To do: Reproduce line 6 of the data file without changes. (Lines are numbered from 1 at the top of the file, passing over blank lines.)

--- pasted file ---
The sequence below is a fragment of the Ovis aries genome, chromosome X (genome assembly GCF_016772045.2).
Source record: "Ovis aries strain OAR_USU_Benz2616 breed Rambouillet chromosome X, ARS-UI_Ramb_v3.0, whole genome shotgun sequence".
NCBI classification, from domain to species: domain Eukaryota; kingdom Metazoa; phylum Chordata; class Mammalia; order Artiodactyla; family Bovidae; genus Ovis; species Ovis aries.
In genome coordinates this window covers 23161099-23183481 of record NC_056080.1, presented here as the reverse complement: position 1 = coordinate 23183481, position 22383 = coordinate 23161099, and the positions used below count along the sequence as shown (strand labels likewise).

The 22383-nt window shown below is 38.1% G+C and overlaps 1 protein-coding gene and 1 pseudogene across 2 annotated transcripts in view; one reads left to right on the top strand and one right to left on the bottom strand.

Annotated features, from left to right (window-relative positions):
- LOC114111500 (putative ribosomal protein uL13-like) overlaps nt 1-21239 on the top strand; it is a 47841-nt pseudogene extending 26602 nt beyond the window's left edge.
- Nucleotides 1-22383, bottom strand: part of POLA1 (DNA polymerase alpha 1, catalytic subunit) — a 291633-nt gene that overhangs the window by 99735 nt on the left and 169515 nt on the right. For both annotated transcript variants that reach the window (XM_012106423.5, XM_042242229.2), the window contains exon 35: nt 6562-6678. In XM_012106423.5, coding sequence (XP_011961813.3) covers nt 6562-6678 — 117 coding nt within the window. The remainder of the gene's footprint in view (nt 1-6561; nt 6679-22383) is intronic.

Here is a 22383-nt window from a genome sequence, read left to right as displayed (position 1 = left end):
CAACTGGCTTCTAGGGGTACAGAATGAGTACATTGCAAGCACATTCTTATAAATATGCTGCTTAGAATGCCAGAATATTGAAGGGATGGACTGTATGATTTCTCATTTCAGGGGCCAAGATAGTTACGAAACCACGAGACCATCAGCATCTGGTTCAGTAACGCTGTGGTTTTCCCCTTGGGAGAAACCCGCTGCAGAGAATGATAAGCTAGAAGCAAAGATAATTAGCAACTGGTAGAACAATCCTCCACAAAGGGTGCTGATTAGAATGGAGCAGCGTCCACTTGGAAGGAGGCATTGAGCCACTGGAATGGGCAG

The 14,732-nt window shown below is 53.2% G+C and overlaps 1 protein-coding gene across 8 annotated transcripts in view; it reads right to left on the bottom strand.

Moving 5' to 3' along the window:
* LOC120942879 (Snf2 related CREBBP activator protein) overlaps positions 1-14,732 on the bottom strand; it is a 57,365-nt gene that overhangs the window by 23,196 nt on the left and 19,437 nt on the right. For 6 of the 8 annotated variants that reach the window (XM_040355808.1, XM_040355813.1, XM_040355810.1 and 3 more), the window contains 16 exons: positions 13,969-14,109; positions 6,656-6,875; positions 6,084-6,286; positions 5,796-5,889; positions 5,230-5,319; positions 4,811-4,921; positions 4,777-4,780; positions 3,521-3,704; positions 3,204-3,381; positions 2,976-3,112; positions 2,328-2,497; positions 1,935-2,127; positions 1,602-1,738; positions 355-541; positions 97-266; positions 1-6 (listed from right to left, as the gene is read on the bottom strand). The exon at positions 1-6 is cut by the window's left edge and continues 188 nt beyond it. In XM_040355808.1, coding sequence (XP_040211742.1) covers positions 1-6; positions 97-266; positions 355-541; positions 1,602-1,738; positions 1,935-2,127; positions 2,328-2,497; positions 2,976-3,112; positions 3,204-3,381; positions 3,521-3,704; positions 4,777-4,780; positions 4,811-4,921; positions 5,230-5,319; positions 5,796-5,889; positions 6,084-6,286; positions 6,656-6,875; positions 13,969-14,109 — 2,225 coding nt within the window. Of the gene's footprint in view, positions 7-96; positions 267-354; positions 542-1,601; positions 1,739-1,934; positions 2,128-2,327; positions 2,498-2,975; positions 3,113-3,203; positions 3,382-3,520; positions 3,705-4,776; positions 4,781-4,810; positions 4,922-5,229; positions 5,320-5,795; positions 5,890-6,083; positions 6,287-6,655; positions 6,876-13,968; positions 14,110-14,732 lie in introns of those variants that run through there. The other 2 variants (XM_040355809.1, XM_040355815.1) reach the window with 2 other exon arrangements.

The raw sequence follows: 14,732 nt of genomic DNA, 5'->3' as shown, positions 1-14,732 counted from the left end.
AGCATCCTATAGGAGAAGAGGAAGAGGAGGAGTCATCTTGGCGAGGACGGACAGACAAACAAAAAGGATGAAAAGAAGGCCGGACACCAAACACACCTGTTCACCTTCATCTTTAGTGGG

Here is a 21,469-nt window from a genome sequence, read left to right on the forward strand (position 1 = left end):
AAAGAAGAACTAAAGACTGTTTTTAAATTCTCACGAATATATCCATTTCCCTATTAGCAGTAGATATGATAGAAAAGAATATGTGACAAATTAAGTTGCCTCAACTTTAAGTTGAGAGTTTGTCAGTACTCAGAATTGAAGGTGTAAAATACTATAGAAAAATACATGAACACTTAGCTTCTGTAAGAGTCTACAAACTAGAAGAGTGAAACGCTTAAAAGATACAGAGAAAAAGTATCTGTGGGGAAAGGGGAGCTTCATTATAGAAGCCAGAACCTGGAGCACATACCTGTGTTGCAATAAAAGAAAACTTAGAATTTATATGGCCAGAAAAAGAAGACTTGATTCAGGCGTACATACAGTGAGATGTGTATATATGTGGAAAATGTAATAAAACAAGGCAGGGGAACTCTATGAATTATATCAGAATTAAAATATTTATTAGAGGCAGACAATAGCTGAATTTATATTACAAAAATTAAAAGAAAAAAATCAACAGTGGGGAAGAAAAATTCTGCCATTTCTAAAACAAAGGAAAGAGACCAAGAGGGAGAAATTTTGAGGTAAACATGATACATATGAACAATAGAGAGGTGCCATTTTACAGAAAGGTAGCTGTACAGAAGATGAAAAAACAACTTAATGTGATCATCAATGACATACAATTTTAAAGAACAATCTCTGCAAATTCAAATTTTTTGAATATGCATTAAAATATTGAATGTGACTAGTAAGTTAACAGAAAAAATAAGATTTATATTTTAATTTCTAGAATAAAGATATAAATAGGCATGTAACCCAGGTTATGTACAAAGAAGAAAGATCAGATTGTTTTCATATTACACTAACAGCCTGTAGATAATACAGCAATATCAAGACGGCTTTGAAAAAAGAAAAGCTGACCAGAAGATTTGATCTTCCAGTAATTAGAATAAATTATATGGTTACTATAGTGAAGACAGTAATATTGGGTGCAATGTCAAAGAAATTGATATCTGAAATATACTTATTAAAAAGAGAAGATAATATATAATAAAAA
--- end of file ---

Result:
Annotated features, from left to right (window-relative positions):